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Marine Conservation Non-Profit Sea Shepherd Uses Human Skin as a Media Space for World Animal Day


'Extinct Ink' from FRED & FARID New York uses an original call to action based on the simple idea that a tattoo is a conversation starter

Marine Conservation Non-Profit Sea Shepherd Uses Human Skin as a Media Space for World Animal Day

For World Animal Day (October 4th) Sea Shepherd the marine conservation non-profit organisation fighting to defend, conserve, and protect our oceans is using human skin as a media space to remind us of extinct sea animals.

As the world’s most passionate and powerful protector of ocean life, Sea Shepherd brings independent entities in over 20 countries together for direct-action campaigns around the world.

Our oceans are dying and we are responsible: dozens of marine animals have gone extinct due to pollution, poaching, and other human activity. It seems only fair that we give a bit of ourselves to raise awareness about this dramatic issue. To visualise this extinction, Sea Shepherd and the creative boutique FRED & FARID New York are using an original call to action based on the simple idea that a tattoo is a conversation starter. Sea Shepherd invites people who care about marine life to use their own skin as a medium to deliver a tribute to extinct species. One of the most asked questions when you discover a tattoo is what does it mean? Thus a tattoo becomes an educational tool to raise awareness.

The non-profit organisation has a duty of memory, not only on world animal day but also on the other 365 other days of the year, asking us to never forget that human activity, the way we behave, and how we consume has been, and is still being, a huge part of the problem. To remember this consequence, Sea Shepherd collaborated with renowned tattoo artist Stephen Carballo out of Los Angeles to bring extinct marine animals back as a collection of tattoos - called Extinct Ink.

“I think it’s a very good conversation starter, especially because they are not the typical animal that you will see as tattoos,” said Stephen Carballo.

As a call to action, the campaign starts with a video, imagined by FRED & FARID New York, featuring individuals who already made this commitment, offering an invitation to do the same: Show your skin tribute #extinctink.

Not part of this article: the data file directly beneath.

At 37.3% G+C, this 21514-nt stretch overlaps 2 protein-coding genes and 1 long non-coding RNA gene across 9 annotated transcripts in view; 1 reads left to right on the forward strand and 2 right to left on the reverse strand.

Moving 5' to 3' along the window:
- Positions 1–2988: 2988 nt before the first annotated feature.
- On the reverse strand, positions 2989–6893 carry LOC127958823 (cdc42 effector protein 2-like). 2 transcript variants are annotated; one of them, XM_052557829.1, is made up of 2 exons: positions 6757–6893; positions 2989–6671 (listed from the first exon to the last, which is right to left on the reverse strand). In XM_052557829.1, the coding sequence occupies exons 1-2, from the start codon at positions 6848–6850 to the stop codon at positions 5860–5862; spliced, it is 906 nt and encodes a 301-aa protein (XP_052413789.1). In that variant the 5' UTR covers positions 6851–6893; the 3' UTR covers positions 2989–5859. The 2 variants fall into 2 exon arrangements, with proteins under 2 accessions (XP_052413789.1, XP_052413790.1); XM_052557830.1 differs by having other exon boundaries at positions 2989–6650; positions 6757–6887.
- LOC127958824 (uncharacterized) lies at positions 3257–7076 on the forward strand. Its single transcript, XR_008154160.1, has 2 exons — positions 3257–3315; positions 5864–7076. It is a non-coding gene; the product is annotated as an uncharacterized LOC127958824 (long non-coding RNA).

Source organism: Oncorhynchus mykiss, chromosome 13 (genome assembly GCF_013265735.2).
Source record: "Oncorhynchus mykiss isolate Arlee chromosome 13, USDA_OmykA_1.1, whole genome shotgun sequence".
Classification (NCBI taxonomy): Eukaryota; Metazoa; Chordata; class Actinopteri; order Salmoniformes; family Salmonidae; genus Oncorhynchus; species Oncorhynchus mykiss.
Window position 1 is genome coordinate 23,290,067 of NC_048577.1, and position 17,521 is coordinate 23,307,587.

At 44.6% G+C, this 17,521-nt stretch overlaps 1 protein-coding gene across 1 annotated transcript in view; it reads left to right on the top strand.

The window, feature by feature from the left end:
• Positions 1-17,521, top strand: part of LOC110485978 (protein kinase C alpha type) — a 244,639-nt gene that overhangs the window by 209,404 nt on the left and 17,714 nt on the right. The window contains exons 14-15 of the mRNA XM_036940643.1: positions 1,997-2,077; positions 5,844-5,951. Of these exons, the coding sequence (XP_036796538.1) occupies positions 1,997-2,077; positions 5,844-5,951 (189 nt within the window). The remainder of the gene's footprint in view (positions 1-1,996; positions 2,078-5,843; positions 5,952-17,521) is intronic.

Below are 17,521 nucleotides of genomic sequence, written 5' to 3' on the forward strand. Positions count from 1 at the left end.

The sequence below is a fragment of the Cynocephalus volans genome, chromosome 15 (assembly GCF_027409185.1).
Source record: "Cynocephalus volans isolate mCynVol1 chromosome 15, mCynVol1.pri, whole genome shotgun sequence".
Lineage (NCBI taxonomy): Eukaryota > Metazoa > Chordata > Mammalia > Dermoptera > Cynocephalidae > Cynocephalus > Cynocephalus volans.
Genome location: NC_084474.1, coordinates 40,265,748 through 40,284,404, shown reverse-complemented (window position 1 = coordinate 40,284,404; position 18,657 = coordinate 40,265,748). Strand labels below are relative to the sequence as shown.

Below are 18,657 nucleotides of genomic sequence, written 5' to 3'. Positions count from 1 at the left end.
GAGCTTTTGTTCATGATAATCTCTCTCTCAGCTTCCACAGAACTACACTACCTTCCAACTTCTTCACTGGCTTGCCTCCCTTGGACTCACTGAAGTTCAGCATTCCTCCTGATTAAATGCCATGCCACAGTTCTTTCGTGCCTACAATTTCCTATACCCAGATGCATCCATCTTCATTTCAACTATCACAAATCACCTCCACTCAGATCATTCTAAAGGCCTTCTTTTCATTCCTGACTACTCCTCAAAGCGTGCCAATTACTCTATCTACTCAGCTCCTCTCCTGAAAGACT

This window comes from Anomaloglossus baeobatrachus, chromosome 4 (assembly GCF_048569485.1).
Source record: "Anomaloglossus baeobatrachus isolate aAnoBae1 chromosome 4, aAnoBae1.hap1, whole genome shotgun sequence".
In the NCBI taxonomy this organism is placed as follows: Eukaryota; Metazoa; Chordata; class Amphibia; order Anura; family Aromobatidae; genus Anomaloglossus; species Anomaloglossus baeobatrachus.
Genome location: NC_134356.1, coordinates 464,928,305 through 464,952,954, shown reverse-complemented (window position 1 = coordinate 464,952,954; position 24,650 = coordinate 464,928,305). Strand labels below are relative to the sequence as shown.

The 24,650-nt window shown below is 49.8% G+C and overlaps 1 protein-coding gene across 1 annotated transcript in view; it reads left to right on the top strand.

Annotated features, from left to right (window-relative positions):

Each tattoo portrayed, serves as a lifelong reminder of our responsibility to protect the oceans and the many species living in them today. “I like the idea of having something, if someone asks me the question about it, I can kind of give them some knowledge about what we have done basically to make these animals go extinct,” said Lex Ryan, who got the Javan lapwing tattooed on her biceps.

In the midst of dozens of non-profit campaigns for various causes, this project takes a whole new approach to raising awareness about an important issue by quite literally getting under people’s skin. Turning humans themselves into forms of living media, who spread the message to the people they interact with in their day-to-day lives.

The viewer discovers forgotten and extinct species such as the below:

The Mexican Dace was a ray-finned fish native to Mexico. Increased agriculture and water resource demands caused the Mexican Dace’s habitat to dry up, leading to its extinction in 1983.

The Baiji, or Yangtze River Dolphin, was a white-finned dolphin species in Eastern China. It was driven to extinction by hunting, pollution, and habitat loss caused by construction and industrialization. The last known Baiji died in 2002.

The Javan Lapwing was a long-legged bird native to Java, Indonesia. Its population was severely affected by human disturbance and destruction of its habitat and worsened by hunting pressure. The Javan Lapwing was last seen in 1940.

The Silver Trout was a species of trout native to the Northeastern United States. It was driven to extinction in 1939 by overfishing and other human-introduced fish species that competed for its food sources.

 ​“What’s so powerful about these tattoos is they’re not just spreading our mission for a day, or a week, or a month…” said Captain Paul Watson, founder of Sea Shepherd. “These tattoos will last a lifetime. Every person with an Extinct Ink design is carrying our impact on the ocean with them as a reminder to all of us about what can happen if we don’t protect marine life.”

Each individual meets around 10,000 people in life. 10,000 opportunities to educate and wake up about the extinct species. The campaign will also be echoed in several friends’ tattoo studios, inviting individuals to become lifelong ambassadors for the species of the ocean by bringing back an extinct sea animal.

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Categories: Corporate, Social and PSAs, Environment

FRED & FARID, Thu, 29 Sep 2022 15:14:05 GMT